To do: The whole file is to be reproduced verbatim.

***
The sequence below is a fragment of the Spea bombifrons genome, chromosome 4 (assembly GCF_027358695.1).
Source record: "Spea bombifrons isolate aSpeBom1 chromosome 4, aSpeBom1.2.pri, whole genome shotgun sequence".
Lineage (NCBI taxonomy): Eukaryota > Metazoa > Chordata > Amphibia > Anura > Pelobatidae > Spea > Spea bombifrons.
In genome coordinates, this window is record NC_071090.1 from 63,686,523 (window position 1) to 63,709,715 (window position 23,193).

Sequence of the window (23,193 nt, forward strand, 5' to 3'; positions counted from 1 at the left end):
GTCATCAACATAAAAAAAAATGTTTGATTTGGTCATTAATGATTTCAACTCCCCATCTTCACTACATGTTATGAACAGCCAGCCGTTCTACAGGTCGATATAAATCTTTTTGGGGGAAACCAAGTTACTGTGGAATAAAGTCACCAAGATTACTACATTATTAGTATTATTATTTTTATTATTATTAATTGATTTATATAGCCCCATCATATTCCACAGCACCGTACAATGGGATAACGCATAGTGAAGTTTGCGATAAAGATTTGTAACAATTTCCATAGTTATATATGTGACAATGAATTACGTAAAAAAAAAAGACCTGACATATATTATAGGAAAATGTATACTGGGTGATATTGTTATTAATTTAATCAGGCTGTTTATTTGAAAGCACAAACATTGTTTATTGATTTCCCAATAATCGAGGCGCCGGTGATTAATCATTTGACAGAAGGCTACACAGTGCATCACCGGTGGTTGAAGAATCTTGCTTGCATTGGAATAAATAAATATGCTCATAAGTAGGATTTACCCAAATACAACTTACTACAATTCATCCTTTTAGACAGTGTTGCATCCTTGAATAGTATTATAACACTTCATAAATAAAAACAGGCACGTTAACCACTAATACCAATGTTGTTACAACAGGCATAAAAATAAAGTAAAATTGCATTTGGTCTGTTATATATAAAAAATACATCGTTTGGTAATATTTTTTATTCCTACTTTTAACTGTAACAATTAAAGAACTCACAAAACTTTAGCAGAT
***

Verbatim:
The sequence below is a fragment of the Spea bombifrons genome, chromosome 4 (assembly GCF_027358695.1).
Source record: "Spea bombifrons isolate aSpeBom1 chromosome 4, aSpeBom1.2.pri, whole genome shotgun sequence".
Lineage (NCBI taxonomy): Eukaryota > Metazoa > Chordata > Amphibia > Anura > Pelobatidae > Spea > Spea bombifrons.
In genome coordinates, this window is record NC_071090.1 from 63,686,523 (window position 1) to 63,709,715 (window position 23,193).

Sequence of the window (23,193 nt, forward strand, 5' to 3'; positions counted from 1 at the left end):
GTCATCAACATAAAAAAAAATGTTTGATTTGGTCATTAATGATTTCAACTCCCCATCTTCACTACATGTTATGAACAGCCAGCCGTTCTACAGGTCGATATAAATCTTTTTGGGGGAAACCAAGTTACTGTGGAATAAAGTCACCAAGATTACTACATTATTAGTATTATTATTTTTATTATTATTAATTGATTTATATAGCCCCATCATATTCCACAGCACCGTACAATGGGATAACGCATAGTGAAGTTTGCGATAAAGATTTGTAACAATTTCCATAGTTATATATGTGACAATGAATTACGTAAAAAAAAAAGACCTGACATATATTATAGGAAAATGTATACTGGGTGATATTGTTATTAATTTAATCAGGCTGTTTATTTGAAAGCACAAACATTGTTTATTGATTTCCCAATAATCGAGGCGCCGGTGATTAATCATTTGACAGAAGGCTACACAGTGCATCACCGGTGGTTGAAGAATCTTGCTTGCATTGGAATAAATAAATATGCTCATAAGTAGGATTTACCCAAATACAACTTACTACAATTCATCCTTTTAGACAGTGTTGCATCCTTGAATAGTATTATAACACTTCATAAATAAAAACAGGCACGTTAACCACTAATACCAATGTTGTTACAACAGGCATAAAAATAAAGTAAAATTGCATTTGGTCTGTTATATATAAAAAATACATCGTTTGGTAATATTTTTTATTCCTACTTTTAACTGTAACAATTAAAGAACTCACAAAACTTTAGCAGAT